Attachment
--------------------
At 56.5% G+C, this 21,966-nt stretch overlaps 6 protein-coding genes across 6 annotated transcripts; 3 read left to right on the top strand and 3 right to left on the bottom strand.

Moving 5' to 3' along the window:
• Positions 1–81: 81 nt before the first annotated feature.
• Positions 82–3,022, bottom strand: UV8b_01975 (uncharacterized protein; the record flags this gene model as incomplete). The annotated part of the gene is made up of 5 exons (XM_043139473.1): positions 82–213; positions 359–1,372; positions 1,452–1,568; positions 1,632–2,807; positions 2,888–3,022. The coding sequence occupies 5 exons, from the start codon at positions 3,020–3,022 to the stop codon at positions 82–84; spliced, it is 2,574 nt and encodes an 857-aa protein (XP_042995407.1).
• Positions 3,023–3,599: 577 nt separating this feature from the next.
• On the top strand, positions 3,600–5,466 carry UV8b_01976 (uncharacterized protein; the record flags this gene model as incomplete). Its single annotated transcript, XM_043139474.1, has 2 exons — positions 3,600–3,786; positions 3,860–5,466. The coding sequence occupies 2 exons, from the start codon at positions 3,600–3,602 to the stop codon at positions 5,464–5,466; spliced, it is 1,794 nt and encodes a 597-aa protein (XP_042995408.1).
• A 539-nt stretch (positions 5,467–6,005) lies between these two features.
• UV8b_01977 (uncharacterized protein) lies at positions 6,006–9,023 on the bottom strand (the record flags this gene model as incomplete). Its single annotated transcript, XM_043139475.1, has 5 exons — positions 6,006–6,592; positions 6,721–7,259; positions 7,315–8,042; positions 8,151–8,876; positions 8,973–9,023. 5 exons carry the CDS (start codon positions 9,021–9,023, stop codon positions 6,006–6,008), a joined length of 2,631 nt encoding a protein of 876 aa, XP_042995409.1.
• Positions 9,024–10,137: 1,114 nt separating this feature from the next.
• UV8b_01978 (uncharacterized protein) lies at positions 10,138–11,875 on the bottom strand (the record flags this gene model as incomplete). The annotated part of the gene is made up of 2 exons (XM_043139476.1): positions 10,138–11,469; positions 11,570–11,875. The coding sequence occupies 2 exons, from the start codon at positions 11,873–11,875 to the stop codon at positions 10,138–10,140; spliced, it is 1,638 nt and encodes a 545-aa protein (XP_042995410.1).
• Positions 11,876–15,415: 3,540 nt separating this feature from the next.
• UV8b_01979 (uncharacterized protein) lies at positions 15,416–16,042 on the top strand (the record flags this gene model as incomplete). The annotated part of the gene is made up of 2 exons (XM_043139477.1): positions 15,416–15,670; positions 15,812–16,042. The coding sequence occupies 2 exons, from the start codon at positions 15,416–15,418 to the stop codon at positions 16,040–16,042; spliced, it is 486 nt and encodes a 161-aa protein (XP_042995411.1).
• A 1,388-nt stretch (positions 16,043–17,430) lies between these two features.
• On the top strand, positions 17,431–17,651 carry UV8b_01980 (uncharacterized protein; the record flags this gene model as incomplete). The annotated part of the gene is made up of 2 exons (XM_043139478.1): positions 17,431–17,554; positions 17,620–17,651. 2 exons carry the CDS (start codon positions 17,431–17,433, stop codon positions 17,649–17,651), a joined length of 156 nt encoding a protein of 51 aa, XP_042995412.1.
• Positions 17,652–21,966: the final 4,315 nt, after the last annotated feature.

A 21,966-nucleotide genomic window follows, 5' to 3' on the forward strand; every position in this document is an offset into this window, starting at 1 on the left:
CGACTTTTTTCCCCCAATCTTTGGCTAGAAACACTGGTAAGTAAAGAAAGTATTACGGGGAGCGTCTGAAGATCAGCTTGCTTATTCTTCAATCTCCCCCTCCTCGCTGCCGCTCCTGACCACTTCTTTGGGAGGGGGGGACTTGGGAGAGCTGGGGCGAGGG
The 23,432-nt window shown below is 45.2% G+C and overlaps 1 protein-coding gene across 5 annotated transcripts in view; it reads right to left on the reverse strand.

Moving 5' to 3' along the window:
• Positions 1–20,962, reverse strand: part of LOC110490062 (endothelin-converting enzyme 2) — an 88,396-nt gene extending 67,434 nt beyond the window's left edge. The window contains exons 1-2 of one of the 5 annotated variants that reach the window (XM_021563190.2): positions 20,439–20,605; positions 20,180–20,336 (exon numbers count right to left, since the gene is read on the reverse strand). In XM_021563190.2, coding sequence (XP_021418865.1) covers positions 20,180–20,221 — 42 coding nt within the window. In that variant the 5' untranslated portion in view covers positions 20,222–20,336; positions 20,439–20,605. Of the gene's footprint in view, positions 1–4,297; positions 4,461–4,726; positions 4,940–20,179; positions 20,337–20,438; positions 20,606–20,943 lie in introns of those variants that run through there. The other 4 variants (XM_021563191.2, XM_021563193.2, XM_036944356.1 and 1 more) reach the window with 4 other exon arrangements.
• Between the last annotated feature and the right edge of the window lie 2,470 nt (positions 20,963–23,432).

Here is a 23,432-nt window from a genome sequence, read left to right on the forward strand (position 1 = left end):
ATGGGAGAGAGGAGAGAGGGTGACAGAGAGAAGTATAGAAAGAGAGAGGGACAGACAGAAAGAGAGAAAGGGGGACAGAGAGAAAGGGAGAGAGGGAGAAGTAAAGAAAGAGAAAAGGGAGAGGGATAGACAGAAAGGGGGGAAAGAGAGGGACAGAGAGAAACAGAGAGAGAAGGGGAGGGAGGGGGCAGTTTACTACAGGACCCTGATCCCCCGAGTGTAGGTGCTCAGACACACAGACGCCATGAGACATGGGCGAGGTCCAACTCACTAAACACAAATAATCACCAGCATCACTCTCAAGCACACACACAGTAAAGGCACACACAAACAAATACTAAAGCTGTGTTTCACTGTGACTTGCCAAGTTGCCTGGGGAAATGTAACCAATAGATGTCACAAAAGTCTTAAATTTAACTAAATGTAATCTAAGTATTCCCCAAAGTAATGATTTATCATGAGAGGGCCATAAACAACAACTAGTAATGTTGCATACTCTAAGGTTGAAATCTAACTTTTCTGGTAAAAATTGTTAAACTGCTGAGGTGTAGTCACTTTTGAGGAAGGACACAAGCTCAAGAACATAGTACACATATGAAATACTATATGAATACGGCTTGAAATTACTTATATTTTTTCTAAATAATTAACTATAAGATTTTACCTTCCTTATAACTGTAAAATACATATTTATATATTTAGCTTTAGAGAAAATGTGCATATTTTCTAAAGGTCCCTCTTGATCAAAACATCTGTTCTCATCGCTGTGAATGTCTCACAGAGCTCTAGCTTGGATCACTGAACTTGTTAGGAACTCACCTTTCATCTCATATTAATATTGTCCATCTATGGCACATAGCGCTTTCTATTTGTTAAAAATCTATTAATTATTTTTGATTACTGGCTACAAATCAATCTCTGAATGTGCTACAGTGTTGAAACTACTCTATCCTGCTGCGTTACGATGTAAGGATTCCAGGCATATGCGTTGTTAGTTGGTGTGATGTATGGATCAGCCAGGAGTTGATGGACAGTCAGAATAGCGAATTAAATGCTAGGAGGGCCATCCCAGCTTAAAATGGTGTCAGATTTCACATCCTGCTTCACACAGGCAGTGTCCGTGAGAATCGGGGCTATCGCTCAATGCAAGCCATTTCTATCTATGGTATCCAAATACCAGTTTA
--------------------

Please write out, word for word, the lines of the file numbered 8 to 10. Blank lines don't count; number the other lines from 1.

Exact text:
• UV8b_01977 (uncharacterized protein) lies at positions 6,006–9,023 on the bottom strand (the record flags this gene model as incomplete). Its single annotated transcript, XM_043139475.1, has 5 exons — positions 6,006–6,592; positions 6,721–7,259; positions 7,315–8,042; positions 8,151–8,876; positions 8,973–9,023. 5 exons carry the CDS (start codon positions 9,021–9,023, stop codon positions 6,006–6,008), a joined length of 2,631 nt encoding a protein of 876 aa, XP_042995409.1.
• Positions 9,024–10,137: 1,114 nt separating this feature from the next.
• UV8b_01978 (uncharacterized protein) lies at positions 10,138–11,875 on the bottom strand (the record flags this gene model as incomplete). The annotated part of the gene is made up of 2 exons (XM_043139476.1): positions 10,138–11,469; positions 11,570–11,875. The coding sequence occupies 2 exons, from the start codon at positions 11,873–11,875 to the stop codon at positions 10,138–10,140; spliced, it is 1,638 nt and encodes a 545-aa protein (XP_042995410.1).